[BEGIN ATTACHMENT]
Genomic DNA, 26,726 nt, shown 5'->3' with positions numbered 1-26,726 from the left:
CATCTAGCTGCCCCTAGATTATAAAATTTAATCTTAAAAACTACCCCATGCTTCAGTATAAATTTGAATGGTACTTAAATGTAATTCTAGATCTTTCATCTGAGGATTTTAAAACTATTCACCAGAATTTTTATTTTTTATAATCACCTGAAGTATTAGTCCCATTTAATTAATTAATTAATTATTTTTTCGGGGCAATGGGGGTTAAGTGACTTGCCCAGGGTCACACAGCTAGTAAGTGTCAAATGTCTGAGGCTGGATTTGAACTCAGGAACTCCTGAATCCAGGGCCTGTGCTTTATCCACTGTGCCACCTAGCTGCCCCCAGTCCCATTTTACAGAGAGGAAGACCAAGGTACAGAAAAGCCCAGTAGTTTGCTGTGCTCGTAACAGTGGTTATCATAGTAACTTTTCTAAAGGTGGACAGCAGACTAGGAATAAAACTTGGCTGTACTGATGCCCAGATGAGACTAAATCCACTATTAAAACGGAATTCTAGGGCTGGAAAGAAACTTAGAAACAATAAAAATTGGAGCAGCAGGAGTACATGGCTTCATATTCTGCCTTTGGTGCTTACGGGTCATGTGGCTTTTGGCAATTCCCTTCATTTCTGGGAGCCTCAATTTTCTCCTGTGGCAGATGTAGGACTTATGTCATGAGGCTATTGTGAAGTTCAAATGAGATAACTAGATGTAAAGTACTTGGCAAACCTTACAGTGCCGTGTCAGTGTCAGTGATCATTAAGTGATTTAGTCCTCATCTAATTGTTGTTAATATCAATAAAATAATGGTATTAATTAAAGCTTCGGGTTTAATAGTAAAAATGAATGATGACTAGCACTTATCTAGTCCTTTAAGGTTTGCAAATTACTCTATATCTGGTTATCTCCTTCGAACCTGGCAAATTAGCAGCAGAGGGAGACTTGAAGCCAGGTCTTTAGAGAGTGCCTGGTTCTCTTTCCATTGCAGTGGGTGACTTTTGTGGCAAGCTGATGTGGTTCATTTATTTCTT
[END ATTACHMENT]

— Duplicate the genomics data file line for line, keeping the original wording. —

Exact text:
Genomic DNA, 26,726 nt, shown 5'->3' with positions numbered 1-26,726 from the left:
CATCTAGCTGCCCCTAGATTATAAAATTTAATCTTAAAAACTACCCCATGCTTCAGTATAAATTTGAATGGTACTTAAATGTAATTCTAGATCTTTCATCTGAGGATTTTAAAACTATTCACCAGAATTTTTATTTTTTATAATCACCTGAAGTATTAGTCCCATTTAATTAATTAATTAATTATTTTTTCGGGGCAATGGGGGTTAAGTGACTTGCCCAGGGTCACACAGCTAGTAAGTGTCAAATGTCTGAGGCTGGATTTGAACTCAGGAACTCCTGAATCCAGGGCCTGTGCTTTATCCACTGTGCCACCTAGCTGCCCCCAGTCCCATTTTACAGAGAGGAAGACCAAGGTACAGAAAAGCCCAGTAGTTTGCTGTGCTCGTAACAGTGGTTATCATAGTAACTTTTCTAAAGGTGGACAGCAGACTAGGAATAAAACTTGGCTGTACTGATGCCCAGATGAGACTAAATCCACTATTAAAACGGAATTCTAGGGCTGGAAAGAAACTTAGAAACAATAAAAATTGGAGCAGCAGGAGTACATGGCTTCATATTCTGCCTTTGGTGCTTACGGGTCATGTGGCTTTTGGCAATTCCCTTCATTTCTGGGAGCCTCAATTTTCTCCTGTGGCAGATGTAGGACTTATGTCATGAGGCTATTGTGAAGTTCAAATGAGATAACTAGATGTAAAGTACTTGGCAAACCTTACAGTGCCGTGTCAGTGTCAGTGATCATTAAGTGATTTAGTCCTCATCTAATTGTTGTTAATATCAATAAAATAATGGTATTAATTAAAGCTTCGGGTTTAATAGTAAAAATGAATGATGACTAGCACTTATCTAGTCCTTTAAGGTTTGCAAATTACTCTATATCTGGTTATCTCCTTCGAACCTGGCAAATTAGCAGCAGAGGGAGACTTGAAGCCAGGTCTTTAGAGAGTGCCTGGTTCTCTTTCCATTGCAGTGGGTGACTTTTGTGGCAAGCTGATGTGGTTCATTTATTTCTT